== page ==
Thursday, May 24, 2012

Going anywhere for Memorial Day?

Memorial Day Weekend is fast approaching and lots of Arkansans have already made plans to get outdoors.  I know this because I can't find a place to stay ANYWHERE (that also allows dogs).  It looks like it will be a little warm for camping (though someone might make me go anyways), but here are useful links to some great places I won't be going this weekend:

Petit Jean State Park - Hiking Trails
Mountain Magazine State Park - Hiking Trails
DeGray Lake State Park - Hiking Trails
Mt. Nebo State Park - Hiking Trails

Not Really Trail Related:
Cowie Wine Cellars (museum and B&B) (Not far from Mt. Magazine)
Eureka Springs - Great street hiking, unique architecture, and treehouses!  Near Beaver Lake and White River.

Arkansas Least Bike Friendly State

  The League of American Bicyclists ranks Arkansas #50 in terms of bike friendliness.  I'm a little shocked to see that ranking given all the money and work that has been put into trails in both the central and northwestern parts of the state, but even in Little Rock and Fayetteville you don't have to look far to find tons of room for improvement.  The rankings looked at lots of variables and the report shows that Arkansas lags far behind in terms of legislation, programs, infrastructure, funding, education, and planning.  Perhaps I shouldn't be surprised we are last given that some Arkansans believe bike trails are part of a conspiracy to take away people's cars while others think trails like the River Trail are a complete waste of money and should be converted to roads to decrease commutes for people who choose to live and pay property taxes 30 miles away from Little Rock, but still want to get there and leave ASAP, with little concern for local quality of life.  If you happen to agree with that sentiment, check out these traffic numbers for the Big Dam and Two Rivers bridges.
  Last year, I was excited to see that Bicycling magazine ranked Little Rock as one of America's 50 top bike-friendly cities, but my happiness was lessened upon reading that they ranked Little Rock #49 and only because they wanted their article to have geographical diversity and not just be a list of 50 cities in California and Oregon.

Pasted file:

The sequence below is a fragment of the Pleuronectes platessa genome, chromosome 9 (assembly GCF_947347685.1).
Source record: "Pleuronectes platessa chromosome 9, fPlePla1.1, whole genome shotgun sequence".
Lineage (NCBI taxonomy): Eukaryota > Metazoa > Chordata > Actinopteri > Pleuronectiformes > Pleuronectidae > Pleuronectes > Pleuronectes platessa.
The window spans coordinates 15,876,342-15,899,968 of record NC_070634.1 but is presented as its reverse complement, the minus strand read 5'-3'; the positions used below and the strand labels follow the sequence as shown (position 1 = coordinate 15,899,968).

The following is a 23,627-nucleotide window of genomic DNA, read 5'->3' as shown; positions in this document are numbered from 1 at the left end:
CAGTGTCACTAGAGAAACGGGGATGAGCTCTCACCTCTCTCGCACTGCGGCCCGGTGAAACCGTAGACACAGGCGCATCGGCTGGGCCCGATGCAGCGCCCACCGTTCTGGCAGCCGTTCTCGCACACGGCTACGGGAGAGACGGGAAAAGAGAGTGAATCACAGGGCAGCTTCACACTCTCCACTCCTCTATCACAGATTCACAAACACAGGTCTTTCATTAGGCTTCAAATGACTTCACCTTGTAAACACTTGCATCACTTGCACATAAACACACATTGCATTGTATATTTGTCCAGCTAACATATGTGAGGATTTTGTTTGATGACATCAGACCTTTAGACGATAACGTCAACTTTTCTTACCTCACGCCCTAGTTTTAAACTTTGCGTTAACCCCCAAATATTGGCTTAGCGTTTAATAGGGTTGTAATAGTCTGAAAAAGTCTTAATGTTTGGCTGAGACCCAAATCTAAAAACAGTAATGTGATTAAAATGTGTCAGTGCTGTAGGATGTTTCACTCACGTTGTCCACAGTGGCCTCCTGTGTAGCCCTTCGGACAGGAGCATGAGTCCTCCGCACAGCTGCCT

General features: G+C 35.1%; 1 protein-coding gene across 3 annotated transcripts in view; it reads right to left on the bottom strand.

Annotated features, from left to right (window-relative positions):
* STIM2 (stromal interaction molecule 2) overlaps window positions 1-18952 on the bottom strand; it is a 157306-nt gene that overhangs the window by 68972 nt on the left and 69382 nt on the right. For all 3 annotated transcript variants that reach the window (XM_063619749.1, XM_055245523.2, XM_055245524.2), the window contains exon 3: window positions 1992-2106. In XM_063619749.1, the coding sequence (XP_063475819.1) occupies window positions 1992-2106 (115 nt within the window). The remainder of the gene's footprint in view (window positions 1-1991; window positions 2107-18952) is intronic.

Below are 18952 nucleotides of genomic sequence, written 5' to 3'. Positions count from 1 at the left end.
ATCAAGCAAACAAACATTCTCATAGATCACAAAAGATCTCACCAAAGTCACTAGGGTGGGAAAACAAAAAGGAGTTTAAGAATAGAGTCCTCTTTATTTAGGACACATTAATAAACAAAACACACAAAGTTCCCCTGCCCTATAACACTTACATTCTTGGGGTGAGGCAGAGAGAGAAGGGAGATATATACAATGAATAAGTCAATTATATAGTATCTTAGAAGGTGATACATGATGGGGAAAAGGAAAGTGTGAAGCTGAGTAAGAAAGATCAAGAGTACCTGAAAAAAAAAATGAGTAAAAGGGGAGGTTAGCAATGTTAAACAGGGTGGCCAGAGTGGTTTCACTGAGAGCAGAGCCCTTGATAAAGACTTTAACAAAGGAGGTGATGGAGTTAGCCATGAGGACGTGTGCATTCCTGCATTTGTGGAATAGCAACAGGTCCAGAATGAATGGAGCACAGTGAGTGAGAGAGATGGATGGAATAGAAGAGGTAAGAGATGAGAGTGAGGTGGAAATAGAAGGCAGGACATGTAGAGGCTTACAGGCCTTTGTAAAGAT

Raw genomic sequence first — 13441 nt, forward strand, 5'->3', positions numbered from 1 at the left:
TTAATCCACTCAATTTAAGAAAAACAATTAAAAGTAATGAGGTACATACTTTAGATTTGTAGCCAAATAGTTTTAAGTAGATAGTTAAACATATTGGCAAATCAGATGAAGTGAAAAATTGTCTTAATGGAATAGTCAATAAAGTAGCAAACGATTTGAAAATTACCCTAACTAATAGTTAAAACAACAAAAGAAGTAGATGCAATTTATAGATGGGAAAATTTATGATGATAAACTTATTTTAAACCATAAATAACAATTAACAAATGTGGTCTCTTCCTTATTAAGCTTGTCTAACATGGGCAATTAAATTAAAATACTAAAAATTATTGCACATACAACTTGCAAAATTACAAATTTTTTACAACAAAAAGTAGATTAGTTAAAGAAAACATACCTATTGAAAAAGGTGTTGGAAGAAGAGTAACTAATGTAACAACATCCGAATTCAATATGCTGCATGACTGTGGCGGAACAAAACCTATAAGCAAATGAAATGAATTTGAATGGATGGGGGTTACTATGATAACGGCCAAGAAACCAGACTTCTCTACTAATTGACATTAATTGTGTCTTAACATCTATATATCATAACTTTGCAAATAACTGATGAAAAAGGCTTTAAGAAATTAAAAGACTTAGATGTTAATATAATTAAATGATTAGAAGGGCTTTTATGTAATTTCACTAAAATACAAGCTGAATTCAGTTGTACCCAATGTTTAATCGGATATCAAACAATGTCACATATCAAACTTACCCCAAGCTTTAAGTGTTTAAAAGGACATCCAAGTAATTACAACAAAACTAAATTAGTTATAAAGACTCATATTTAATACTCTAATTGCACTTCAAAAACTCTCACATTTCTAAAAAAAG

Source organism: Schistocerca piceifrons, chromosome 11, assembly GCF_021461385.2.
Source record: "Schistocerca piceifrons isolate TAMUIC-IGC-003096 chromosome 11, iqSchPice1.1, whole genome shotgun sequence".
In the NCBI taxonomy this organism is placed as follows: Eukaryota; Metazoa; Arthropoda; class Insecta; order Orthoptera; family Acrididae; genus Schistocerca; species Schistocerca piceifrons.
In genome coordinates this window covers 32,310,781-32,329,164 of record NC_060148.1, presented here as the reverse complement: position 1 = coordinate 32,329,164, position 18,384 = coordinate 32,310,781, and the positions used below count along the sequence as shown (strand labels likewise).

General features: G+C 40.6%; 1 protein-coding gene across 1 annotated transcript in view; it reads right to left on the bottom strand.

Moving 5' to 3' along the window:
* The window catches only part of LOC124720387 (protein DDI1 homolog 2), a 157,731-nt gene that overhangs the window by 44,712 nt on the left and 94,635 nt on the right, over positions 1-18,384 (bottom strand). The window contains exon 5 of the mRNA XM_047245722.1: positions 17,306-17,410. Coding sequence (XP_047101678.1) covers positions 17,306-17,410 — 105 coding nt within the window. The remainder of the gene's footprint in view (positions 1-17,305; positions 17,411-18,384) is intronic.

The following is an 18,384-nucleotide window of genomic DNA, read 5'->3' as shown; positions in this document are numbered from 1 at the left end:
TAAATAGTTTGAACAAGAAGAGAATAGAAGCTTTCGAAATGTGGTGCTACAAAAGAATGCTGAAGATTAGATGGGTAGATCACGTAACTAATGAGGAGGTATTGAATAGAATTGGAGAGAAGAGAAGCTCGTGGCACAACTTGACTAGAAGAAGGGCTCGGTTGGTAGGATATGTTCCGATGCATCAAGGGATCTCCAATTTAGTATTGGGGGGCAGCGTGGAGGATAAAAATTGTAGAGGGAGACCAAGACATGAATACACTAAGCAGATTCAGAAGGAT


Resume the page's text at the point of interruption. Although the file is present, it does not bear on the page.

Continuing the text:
If you want to see Arkansas break out of last place:
1.  Read this piece on Master Plans in various cities in the state.
2.  Let your local, state, and federal elected officials know you enjoy trails and would like to see more of them.
3.  Push for increased funding for trails.  Make sure someone in your local government is aware of all the various funding sources for trails.
4.  Join BACA or BCO or at least check out their websites to learn more about the issues.
5.  Work to get your town or university designated as "bike-friendly".  Interestingly enough, this designation is granted by the League of American Bicyclists.  Fayetteville, Conway, and North Little Rock have achieved Bronze status in this program.
6.  Volunteer to help design and maintain trails in your community.
7.  To see the actual report for Arkansas and specific statewide policies we are lacking, click here.

Wednesday, May 16, 2012

Bryce Davis Park

Located north of Wedington Dr., with parking off Yale St. and Dartmouth Ave., Bryce Davis Park has a short, 0.3 mile, paved trail that connects to a playground, two pond/wetland areas, a large pavilion, and a dog park.  The trail is pretty flat and surrounded mostly by mowed grass and open area.  There are some mowed grass paths around the northern lake for those looking for a more natural experience.
Buddy's favorite part was the dog park, while I really enjoyed the observation deck looking out on the wetland near the playground.

Tuesday, May 15, 2012

Pinnacle Mountain Updates II

After visiting the park this past Saturday, I've got two updates for the Pinnacle Mountain State Park section of Trails of Central Arkansas today:

1.  The half-mile Kingfisher Trail now connects to the overflow parking area on the west side of Hwy. 300.  Taking this detour and walking around the overflow parking area road (on a day when it isn't flooded with cars) adds some diversity of scenery and roughly doubles the length of just doing the Kingfisher.  Notice that the trail also has a spur to the large field by the picnic areas and playground.

2.  The park would like me to clarify that they refer to the Quarry Trail as a spur off of the Rocky Valley trail, while I've combined the two in my description of the area.  You can see their maps at this link.